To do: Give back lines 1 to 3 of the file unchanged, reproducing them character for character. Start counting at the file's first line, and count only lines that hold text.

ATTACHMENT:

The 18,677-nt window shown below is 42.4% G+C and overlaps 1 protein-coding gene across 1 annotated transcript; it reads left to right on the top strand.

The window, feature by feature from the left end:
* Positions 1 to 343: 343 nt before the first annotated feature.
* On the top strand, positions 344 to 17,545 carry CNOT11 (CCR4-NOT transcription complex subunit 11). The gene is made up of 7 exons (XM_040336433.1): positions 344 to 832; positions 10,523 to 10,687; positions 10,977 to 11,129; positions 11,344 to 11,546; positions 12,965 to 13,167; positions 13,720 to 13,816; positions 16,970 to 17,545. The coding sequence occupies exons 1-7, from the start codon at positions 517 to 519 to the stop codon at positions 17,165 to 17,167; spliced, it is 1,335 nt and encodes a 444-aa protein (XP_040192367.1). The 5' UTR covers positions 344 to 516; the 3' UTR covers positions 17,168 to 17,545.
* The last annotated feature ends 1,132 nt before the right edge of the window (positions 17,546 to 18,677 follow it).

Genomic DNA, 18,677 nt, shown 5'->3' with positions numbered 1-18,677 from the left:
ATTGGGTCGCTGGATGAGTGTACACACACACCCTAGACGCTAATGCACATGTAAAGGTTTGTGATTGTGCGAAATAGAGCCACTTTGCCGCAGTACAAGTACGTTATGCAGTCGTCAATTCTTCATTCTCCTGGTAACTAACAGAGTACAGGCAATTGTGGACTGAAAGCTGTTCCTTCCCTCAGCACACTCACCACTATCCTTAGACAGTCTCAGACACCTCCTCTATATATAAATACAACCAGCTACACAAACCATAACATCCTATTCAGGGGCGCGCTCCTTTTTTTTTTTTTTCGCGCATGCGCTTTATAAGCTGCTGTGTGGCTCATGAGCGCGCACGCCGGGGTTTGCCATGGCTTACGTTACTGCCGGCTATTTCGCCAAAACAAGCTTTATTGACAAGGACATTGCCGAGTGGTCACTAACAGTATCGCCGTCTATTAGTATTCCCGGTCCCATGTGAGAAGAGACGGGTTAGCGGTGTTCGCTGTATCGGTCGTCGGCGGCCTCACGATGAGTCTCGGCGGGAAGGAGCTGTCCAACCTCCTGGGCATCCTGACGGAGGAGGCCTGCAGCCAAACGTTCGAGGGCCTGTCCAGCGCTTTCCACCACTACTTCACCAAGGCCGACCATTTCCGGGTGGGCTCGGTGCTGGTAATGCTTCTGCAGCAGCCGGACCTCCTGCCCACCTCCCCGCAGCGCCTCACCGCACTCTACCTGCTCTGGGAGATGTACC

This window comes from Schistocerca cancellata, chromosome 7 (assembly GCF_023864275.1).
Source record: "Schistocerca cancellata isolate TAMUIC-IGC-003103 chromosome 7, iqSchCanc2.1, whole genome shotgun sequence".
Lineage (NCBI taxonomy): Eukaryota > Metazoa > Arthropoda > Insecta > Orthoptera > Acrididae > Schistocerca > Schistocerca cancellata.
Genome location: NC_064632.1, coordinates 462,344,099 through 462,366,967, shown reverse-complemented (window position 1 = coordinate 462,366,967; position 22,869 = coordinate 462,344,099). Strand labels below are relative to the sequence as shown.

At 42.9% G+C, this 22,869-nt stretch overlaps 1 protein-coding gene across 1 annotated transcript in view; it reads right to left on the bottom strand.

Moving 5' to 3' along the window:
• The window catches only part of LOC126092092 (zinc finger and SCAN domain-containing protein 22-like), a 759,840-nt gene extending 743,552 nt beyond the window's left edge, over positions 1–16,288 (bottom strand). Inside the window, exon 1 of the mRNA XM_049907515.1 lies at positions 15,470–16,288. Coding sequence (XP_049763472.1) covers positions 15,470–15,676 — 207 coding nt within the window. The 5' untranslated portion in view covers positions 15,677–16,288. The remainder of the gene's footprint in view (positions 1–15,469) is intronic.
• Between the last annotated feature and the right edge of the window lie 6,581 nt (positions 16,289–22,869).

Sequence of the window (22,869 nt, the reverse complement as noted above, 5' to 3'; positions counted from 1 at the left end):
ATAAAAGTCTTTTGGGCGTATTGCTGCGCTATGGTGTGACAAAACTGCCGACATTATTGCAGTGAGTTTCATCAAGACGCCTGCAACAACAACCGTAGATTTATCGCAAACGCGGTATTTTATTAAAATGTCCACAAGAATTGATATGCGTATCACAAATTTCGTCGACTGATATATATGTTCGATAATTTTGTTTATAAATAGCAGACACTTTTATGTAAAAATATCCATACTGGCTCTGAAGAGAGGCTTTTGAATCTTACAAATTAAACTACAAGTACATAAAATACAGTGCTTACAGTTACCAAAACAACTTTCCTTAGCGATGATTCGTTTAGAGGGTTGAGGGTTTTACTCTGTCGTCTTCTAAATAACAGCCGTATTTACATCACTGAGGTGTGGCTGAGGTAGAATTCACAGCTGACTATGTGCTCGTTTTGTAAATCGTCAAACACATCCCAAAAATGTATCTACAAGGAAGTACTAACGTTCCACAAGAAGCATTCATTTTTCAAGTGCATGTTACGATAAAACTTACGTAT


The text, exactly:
The 18,677-nt window shown below is 42.4% G+C and overlaps 1 protein-coding gene across 1 annotated transcript; it reads left to right on the top strand.

The window, feature by feature from the left end:
* Positions 1 to 343: 343 nt before the first annotated feature.